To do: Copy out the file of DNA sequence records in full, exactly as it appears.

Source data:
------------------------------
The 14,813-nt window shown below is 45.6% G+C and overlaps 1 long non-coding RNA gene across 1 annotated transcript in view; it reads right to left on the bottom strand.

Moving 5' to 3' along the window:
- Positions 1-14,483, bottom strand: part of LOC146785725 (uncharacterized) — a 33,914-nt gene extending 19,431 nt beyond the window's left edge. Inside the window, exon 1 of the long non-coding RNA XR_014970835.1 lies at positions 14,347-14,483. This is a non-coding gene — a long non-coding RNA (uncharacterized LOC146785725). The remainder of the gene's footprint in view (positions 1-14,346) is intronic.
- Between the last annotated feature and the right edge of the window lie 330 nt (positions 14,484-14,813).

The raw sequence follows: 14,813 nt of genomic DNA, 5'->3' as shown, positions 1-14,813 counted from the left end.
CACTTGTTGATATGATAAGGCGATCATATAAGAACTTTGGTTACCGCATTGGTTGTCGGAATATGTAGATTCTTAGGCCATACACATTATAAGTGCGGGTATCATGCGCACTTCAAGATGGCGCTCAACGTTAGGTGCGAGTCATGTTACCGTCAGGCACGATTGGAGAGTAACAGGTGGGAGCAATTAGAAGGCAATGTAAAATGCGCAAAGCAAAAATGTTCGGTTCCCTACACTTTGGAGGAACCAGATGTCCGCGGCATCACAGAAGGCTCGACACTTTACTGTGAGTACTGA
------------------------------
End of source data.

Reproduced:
The 14,813-nt window shown below is 45.6% G+C and overlaps 1 long non-coding RNA gene across 1 annotated transcript in view; it reads right to left on the bottom strand.

Moving 5' to 3' along the window:
- Positions 1-14,483, bottom strand: part of LOC146785725 (uncharacterized) — a 33,914-nt gene extending 19,431 nt beyond the window's left edge. Inside the window, exon 1 of the long non-coding RNA XR_014970835.1 lies at positions 14,347-14,483. This is a non-coding gene — a long non-coding RNA (uncharacterized LOC146785725). The remainder of the gene's footprint in view (positions 1-14,346) is intronic.
- Between the last annotated feature and the right edge of the window lie 330 nt (positions 14,484-14,813).

The raw sequence follows: 14,813 nt of genomic DNA, 5'->3' as shown, positions 1-14,813 counted from the left end.
CACTTGTTGATATGATAAGGCGATCATATAAGAACTTTGGTTACCGCATTGGTTGTCGGAATATGTAGATTCTTAGGCCATACACATTATAAGTGCGGGTATCATGCGCACTTCAAGATGGCGCTCAACGTTAGGTGCGAGTCATGTTACCGTCAGGCACGATTGGAGAGTAACAGGTGGGAGCAATTAGAAGGCAATGTAAAATGCGCAAAGCAAAAATGTTCGGTTCCCTACACTTTGGAGGAACCAGATGTCCGCGGCATCACAGAAGGCTCGACACTTTACTGTGAGTACTGA